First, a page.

Co-Editors: Steven F. Holub, CPA, and Jane T. Rubin, CPA
The AICPA has provided substantial guidance to practitioners over the years on quality control as well as guidance regarding tax practice reviews, which are an integral part of the quality control process. It is important that all members of the firm (partners and employees) understand the firm's commitment to the process. A firm should ensure that all members buy in to the process and encourage an open and honest discussion of the issues.
Quality control in tax practice is closely aligned with quality control standards applicable to a firm's audit practice. The following discussion regarding the five elements of quality control is included in the AICPA Guidelines for Voluntary Tax Practice Review.
Since 1997, the AICPA Statement on Quality Control Standards No. 2 has defined five elements of quality control for accounting and auditing practice:
- Independence, integrity, and objectivity;
- Personnel management;
- Acceptance and continuance of clients and engagements;
- Engagement performance; and
These five elements are the foundation of any CPA firm's quality control documentation, whether accounting and auditing or tax. Although there is no requirement for a tax practice to have a quality control system under either the AICPA Professional Standards or the Circular 230 guidelines for professionals practicing before the IRS, the AICPA recommends adopting a tax practice quality control system.
The AICPA's Guidelines for Voluntary Tax Practice Review (1998) adapts the five quality control elements for accounting and audit practice to tax practice by making only one modification: changing "independence" to "advocacy." This is an important change. Although independence is critical to accounting and auditing, it is not required in many areas of a tax practice. Rather, a tax practitioner is frequently called upon to be an advocate for clients.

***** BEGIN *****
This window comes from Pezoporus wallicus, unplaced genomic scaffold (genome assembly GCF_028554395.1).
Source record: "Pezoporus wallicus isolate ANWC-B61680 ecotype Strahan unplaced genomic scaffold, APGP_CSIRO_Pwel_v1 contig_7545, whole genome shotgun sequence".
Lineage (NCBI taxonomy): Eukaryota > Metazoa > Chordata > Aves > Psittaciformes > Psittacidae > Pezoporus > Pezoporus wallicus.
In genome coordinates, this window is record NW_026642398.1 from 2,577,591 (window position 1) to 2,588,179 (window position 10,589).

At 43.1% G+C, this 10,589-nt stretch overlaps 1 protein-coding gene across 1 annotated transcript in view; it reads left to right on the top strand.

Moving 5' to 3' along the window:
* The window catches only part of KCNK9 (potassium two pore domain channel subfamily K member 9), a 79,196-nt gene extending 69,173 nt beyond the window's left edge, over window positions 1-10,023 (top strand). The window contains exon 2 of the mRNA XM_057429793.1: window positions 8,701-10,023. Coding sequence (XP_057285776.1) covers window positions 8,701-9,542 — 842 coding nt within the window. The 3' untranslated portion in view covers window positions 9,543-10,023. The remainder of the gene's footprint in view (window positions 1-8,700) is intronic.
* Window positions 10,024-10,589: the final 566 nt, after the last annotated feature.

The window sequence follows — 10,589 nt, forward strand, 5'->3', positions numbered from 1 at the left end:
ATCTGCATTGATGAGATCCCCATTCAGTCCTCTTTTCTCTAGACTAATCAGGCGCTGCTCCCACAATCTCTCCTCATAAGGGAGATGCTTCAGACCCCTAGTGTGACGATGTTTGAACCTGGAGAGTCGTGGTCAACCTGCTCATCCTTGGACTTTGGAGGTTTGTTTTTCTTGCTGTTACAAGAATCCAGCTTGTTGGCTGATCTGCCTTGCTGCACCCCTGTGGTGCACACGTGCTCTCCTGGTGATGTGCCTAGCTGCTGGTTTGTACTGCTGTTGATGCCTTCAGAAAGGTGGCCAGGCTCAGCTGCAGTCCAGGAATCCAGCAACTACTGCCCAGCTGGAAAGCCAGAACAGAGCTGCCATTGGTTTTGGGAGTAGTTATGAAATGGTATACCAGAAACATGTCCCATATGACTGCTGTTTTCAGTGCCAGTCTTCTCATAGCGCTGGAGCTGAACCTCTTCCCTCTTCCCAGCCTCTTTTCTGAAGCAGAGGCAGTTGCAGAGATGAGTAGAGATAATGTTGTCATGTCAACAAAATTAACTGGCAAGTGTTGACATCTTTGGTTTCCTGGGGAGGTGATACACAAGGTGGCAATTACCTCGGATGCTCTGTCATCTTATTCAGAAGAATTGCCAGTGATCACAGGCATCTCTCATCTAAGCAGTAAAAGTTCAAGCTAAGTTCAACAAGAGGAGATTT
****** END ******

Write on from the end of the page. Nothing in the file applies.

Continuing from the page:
Advocacy, Integrity, and Objectivity
In its tax practice, the firm acts as an advocate for the client. In fulfilling this role, the firm should establish policies and procedures to provide reasonable assurance that all personnel perform all professional responsibilities with integrity and maintain objectivity in discharging professional responsibilities. As advocates, members of the firm seek to advance the client's position as long as that position and their efforts are within standards set by the law and by appropriate regulatory bodies. Positions advocated should not compromise the credibility of the practitioner, go beyond sound and reasonable practice, pose an unreasonable risk of impairing the practitioner's reputation, or subordinate the practitioner's judgment to that of the client.
The firm should consider establishing policies and procedures to accomplish the following objectives to the extent such objectives are applicable to its tax practice:
- Require that people at all organizational levels adhere to the AICPA Code of Professional Conduct, including the Statements on Standards for Tax Services, Circular 230, and the rules, regulations, interpretations, and rulings of the IRS and any other regulatory agencies, or be able to document and justify appropriate departures (for example, a filing position contrary to an IRS revenue ruling).
- Communicate the firm's policies and procedures on advocacy, integrity, and objectivity to people at all levels within the firm. This includes (1) the need to treat as confidential all information regarding client tax matters and (2) independence in client relationships.
- Document, where appropriate, compliance with policies and procedures relating to advocacy, integrity, and objectivity.
Adapted from Holub, Muirhead, and Scutellaro, Tax Practice Quality Control Guide (AICPA 2002). The authors acknowledge the assistance of Michael Mares of Witt Mares, CPAs, in the preparation of this item.
Steven Holub is a partner in Cherry Bekaert & Holland, LLP in Tampa, FL, and is former chair of the AICPA Tax Division's Tax Practice Management Committee. Jane Rubin runs Educational Strategies Co. in St. Louis, MO, and is chair of the AICPA Tax Division's Tax Practice Improvement Committee.